The Anti-Defamation League is like a wonderful, kind, and successful leader who happens to have a nasty meth habit. They do fantastic work on combating bigotry, racism, and homophobia, earning respect all around. And then Abraham Foxman starts talking about Israel, and all respect is lost.
First it was the ADL’s outrageous opposition to the “Ground Zero Mosque”—not a mosque, not at Ground Zero, but an Islamic center run by exactly the sort of progressive Muslims whom America (and Israel) should support. Then it was the increasing cascade of claims that opposition to Israel—or indeed, Israel’s policies—is anti-Semitism. And now, as in recent years, the ADL once again trots out its ridiculous list of “the top ten anti-Israel groups based in America,” including Students for Justice in Palestine, Code Pink, and Jewish Voice for Peace. Come on.
Here’s the part of the article where I rehearse, once again, my own centrist bona fides. I am a two-stater, J-Streeter, and progressive Zionist. I have been vilified by some on the Left for being an apologist for colonialism, racism, and genocide. I do not support BDS, and do not believe the State of Israel is inherently immoral. Okay?
But this is ridiculous.
First, what were the criteria for the ADL’s list? Support for BDS, participating in anti-Israel activities, and supporting anti-Israel policies. In fact, none of these is actually anti-Israel.
BDS is a political tactic that is entirely rational, and need not be “anti-Israel” at all. It proceeds from the rational premise that Israel’s policies are enabled by international support and opinion. Therefore, to change those policies, it makes sense to change that international support and opinion. Boycotting and eventually sanctioning Israel is a way to do that, to de-normalize the occupation of the West Bank, and lessen (or reverse) the distorting effect of international support for Israeli policies.
To repeat, I don’t agree with this logic. But not only is it not anti-Semitic, it’s not even anti-Israel. One could support BDS, engage in “anti-Israel” activities and support “anti-Israel” policies if one believes that the occupation is bad for Israel.
An analogy. If your friend is an alcoholic, is it “anti-friend” to stage an intervention and compel her to quit drinking? Is the only way to be “pro-friend” to continue to enable her habit—indeed, to buy her bottles of whiskey?
Israel is that alcoholic, addicted to a habit that will lead to demographic suicide and moral turpitude. And worse, its enabler (that’s the U.S.) is buying her booze.
In this light, it is pro-Israel to support actions that help Israel kick the habit. I don’t think BDS is one of those actions, but it’s hardly irrational, bigoted, or anti-Israel to think that it is.
Now, I’m not naïve. Obviously, many members of the ADL’s blacklist do, indeed, oppose the very existence of the state of Israel. But the inclusion of groups that state that their interest is opposing the occupation, not the State of Israel, itself undermines any credibility the list might have.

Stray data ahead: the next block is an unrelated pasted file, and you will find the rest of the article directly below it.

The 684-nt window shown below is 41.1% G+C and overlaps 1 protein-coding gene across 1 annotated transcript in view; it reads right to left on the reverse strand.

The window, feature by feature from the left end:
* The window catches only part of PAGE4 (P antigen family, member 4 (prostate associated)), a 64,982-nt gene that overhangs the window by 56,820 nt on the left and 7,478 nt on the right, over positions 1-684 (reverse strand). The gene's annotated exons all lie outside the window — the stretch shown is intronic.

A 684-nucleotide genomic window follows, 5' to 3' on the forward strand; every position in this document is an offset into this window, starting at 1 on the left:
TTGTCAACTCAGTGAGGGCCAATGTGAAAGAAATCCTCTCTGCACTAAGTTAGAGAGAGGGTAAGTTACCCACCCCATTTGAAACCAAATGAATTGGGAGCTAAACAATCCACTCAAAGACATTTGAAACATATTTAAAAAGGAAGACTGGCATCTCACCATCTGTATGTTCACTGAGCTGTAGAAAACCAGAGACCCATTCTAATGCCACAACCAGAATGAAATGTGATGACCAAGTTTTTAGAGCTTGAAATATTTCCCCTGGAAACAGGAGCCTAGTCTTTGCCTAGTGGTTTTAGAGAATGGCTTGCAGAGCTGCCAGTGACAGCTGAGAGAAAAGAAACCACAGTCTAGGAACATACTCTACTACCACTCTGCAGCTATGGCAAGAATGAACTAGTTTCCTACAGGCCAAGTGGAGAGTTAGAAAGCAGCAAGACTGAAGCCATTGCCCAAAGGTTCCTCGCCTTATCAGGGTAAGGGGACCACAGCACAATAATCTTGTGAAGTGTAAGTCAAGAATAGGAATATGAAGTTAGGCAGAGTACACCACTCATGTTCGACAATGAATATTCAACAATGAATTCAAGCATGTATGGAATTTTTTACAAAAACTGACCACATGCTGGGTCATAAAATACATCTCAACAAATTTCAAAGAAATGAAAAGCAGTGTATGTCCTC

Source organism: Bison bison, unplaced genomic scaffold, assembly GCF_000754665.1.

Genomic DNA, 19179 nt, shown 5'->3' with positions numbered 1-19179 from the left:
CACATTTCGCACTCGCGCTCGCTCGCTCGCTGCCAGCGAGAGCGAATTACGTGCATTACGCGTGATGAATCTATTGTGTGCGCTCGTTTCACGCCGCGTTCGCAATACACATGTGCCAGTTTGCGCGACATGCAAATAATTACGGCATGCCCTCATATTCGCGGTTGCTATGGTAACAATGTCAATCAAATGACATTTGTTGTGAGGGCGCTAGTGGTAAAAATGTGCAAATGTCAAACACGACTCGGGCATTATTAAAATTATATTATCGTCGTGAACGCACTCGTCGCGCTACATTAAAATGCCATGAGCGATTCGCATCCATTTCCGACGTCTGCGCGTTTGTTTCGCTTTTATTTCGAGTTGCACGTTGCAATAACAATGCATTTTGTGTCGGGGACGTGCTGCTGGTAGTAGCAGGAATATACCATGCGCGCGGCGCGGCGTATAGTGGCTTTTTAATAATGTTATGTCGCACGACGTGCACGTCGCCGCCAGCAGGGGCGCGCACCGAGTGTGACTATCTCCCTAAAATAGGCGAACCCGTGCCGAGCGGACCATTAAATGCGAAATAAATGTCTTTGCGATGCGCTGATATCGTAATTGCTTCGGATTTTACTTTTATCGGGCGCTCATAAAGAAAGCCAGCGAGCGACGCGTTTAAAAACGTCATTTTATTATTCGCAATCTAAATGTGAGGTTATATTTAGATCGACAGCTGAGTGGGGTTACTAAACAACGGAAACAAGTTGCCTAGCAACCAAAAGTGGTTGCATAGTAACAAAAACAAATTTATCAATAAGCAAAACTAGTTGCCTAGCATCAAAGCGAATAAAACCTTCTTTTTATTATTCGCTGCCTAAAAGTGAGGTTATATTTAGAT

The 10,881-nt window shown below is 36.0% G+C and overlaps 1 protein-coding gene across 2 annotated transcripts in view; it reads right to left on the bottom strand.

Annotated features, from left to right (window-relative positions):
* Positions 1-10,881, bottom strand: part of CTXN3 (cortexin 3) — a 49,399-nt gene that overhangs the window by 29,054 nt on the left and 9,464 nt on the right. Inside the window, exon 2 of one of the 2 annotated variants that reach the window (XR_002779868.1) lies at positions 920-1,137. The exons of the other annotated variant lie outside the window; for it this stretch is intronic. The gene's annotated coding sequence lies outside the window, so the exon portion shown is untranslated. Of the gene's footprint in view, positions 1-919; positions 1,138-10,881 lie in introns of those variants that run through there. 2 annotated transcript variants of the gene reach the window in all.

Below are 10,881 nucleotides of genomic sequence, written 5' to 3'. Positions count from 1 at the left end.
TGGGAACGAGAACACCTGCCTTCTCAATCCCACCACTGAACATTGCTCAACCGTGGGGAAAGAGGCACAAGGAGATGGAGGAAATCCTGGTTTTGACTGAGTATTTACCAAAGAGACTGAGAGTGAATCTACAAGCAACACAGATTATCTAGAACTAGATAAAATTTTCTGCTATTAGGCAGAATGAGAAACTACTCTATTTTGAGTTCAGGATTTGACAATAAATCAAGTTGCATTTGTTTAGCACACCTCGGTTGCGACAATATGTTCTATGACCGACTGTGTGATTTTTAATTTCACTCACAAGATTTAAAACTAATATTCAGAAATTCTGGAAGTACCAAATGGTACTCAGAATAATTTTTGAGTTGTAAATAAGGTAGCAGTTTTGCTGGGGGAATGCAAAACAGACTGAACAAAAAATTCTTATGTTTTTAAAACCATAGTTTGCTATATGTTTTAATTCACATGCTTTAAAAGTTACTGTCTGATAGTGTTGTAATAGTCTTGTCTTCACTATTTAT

But let’s go a step further. Why is the ADL putting out this list at all? The ADL’s job is supposed to be opposing defamation. Yet being anti-Israel is not defamation.
On the contrary, some see it as morally necessary. Suppose one believes, as many JVP-ers do, that it is morally wrong to establish a state wherein citizens are treated unequally. Since unequal treatment is a necessary consequence of a group-specific state, especially one built on top of a population from another group, such a state is morally unsupportable. Where is the bigotry here?
Now, it’s true that the ADL’s list is billed as a list of anti-Israel, not anti-Semitic, organizations. But this is the ADL. For an anti-defamation league to put out a blacklist is to imply that those blacklisted are in the business of defamation.
This is actually, as well as theoretically, outrageous. I know several JVP supporters personally, and I know that they oppose the state of Israel for Jewish moral reasons specifically. They think it undermines Jewish values to have a Jewish state, with a Jewish military and a thousand preferences for Jews over non-Jews. And so not only are they not defaming Jews or Jewish values—they are, in the way they see fit, trying to support them.
Once again, it is surely the case that many people in the organizations on the ADL list are indeed anti-Semitic. But many are not. The ADL’s broad brush lumps them all together. Indeed, this form of shaming, blacklisting, and guilt-by-association is, itself, a form of defamation.
Moreover, this kind of behavior only delegitimizes Israel. Attempting to squelch political speech by calling it hate speech only makes Israel look weaker. It’s as if Israel’s partisans can’t win a debate, so they call the other side racist. That is pathetic, and anyone not already in the AIPAC camp can see that.
In short, it is not anti-Israel to be anti-occupation. It is not anti-Semitic to be anti-Israel. And it is not the ADL’s mission to defame others for espousing political views.